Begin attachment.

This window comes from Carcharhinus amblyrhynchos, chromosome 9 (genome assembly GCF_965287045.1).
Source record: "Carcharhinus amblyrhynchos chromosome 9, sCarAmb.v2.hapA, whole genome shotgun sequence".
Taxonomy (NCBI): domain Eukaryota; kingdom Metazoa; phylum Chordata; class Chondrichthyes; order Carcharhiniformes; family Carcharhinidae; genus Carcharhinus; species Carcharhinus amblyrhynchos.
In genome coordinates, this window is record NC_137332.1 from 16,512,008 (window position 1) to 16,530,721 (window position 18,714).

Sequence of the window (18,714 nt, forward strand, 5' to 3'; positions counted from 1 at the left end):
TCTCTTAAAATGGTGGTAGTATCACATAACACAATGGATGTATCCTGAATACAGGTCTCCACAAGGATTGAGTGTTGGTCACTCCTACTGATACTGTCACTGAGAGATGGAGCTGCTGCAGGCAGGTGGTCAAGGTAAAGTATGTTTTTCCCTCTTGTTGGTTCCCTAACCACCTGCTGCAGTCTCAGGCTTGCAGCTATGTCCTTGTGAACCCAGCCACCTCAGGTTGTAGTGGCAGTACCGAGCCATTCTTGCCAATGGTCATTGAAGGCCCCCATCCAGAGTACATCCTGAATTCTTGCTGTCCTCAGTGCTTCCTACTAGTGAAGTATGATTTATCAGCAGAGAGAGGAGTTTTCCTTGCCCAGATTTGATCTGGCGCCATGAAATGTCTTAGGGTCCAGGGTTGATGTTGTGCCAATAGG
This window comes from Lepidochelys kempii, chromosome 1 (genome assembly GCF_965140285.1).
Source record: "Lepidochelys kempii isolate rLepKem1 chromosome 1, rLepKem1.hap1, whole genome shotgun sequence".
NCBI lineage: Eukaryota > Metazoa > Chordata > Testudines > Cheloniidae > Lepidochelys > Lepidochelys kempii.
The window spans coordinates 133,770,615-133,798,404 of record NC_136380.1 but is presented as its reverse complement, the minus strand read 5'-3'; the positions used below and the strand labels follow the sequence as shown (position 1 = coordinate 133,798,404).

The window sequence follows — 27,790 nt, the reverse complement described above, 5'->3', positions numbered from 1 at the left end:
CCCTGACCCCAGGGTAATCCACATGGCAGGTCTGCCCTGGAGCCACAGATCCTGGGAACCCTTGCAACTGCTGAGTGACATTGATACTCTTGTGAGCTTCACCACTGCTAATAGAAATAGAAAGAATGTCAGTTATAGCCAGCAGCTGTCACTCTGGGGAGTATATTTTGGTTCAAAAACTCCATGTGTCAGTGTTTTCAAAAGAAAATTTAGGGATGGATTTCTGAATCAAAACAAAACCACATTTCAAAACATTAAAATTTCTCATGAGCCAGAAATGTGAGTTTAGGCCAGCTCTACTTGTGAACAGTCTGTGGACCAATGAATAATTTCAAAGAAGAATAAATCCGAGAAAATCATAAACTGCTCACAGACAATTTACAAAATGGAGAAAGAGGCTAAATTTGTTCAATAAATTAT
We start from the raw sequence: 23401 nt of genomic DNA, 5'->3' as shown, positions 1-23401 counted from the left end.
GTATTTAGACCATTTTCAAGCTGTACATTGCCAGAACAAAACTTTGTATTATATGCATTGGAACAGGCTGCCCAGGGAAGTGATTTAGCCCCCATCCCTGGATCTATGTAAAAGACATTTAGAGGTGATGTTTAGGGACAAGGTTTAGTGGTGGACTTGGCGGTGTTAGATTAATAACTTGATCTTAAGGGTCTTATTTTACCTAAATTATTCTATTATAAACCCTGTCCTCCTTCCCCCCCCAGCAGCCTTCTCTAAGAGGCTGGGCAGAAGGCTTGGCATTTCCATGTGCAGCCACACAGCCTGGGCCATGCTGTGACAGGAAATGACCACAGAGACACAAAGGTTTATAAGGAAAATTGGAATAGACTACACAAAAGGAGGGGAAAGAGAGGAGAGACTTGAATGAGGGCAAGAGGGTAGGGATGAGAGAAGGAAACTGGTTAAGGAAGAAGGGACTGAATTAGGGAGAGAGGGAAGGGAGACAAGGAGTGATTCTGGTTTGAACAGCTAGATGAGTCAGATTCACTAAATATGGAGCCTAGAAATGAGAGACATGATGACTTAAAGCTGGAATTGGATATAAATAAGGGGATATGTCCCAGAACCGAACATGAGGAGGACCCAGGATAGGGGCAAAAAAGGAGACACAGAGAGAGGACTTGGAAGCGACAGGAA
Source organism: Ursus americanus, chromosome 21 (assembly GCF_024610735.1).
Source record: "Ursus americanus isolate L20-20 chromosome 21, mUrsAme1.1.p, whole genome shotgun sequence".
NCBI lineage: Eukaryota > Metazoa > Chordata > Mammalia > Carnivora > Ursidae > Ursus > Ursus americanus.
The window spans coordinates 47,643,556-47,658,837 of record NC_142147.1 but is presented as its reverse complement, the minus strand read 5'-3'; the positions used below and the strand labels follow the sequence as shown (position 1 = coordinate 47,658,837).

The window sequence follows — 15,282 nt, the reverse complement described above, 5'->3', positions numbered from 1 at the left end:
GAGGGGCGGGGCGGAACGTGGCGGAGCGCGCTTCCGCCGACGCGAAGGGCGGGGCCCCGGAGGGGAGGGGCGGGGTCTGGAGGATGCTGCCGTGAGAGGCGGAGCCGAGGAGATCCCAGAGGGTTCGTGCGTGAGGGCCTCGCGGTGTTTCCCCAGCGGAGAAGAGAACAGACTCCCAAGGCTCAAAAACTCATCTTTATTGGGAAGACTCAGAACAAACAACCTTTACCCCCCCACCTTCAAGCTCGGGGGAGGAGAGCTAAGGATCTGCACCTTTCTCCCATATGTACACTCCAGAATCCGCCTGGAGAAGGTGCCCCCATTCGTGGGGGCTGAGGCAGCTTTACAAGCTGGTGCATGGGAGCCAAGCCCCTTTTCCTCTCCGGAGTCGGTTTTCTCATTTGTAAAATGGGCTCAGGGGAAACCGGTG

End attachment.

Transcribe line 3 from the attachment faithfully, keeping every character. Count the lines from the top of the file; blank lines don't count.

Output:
Taxonomy (NCBI): domain Eukaryota; kingdom Metazoa; phylum Chordata; class Chondrichthyes; order Carcharhiniformes; family Carcharhinidae; genus Carcharhinus; species Carcharhinus amblyrhynchos.